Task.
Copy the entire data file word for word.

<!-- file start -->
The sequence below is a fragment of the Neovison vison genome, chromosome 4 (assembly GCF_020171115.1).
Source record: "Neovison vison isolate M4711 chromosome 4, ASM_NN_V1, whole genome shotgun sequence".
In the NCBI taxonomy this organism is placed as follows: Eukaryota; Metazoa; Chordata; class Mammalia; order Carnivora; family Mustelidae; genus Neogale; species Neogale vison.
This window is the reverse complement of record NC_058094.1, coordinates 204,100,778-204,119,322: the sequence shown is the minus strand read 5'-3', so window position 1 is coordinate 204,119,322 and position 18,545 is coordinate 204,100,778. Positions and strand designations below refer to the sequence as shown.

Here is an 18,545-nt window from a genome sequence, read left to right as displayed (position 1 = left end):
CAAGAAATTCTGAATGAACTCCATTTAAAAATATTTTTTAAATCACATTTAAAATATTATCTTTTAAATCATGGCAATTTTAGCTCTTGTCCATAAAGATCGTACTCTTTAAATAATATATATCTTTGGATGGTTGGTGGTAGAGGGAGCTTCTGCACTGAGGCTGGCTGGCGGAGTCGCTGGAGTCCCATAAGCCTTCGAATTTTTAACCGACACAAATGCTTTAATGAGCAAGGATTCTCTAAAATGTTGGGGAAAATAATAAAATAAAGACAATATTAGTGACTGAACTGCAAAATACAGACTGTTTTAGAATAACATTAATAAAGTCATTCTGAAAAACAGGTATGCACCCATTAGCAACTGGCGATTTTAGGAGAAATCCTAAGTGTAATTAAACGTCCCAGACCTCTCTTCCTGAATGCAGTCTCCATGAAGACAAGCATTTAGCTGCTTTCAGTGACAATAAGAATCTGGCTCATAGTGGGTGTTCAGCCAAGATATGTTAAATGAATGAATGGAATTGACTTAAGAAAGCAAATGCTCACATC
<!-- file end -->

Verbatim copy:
The sequence below is a fragment of the Neovison vison genome, chromosome 4 (assembly GCF_020171115.1).
Source record: "Neovison vison isolate M4711 chromosome 4, ASM_NN_V1, whole genome shotgun sequence".
In the NCBI taxonomy this organism is placed as follows: Eukaryota; Metazoa; Chordata; class Mammalia; order Carnivora; family Mustelidae; genus Neogale; species Neogale vison.
This window is the reverse complement of record NC_058094.1, coordinates 204,100,778-204,119,322: the sequence shown is the minus strand read 5'-3', so window position 1 is coordinate 204,119,322 and position 18,545 is coordinate 204,100,778. Positions and strand designations below refer to the sequence as shown.

Here is an 18,545-nt window from a genome sequence, read left to right as displayed (position 1 = left end):
CAAGAAATTCTGAATGAACTCCATTTAAAAATATTTTTTAAATCACATTTAAAATATTATCTTTTAAATCATGGCAATTTTAGCTCTTGTCCATAAAGATCGTACTCTTTAAATAATATATATCTTTGGATGGTTGGTGGTAGAGGGAGCTTCTGCACTGAGGCTGGCTGGCGGAGTCGCTGGAGTCCCATAAGCCTTCGAATTTTTAACCGACACAAATGCTTTAATGAGCAAGGATTCTCTAAAATGTTGGGGAAAATAATAAAATAAAGACAATATTAGTGACTGAACTGCAAAATACAGACTGTTTTAGAATAACATTAATAAAGTCATTCTGAAAAACAGGTATGCACCCATTAGCAACTGGCGATTTTAGGAGAAATCCTAAGTGTAATTAAACGTCCCAGACCTCTCTTCCTGAATGCAGTCTCCATGAAGACAAGCATTTAGCTGCTTTCAGTGACAATAAGAATCTGGCTCATAGTGGGTGTTCAGCCAAGATATGTTAAATGAATGAATGGAATTGACTTAAGAAAGCAAATGCTCACATC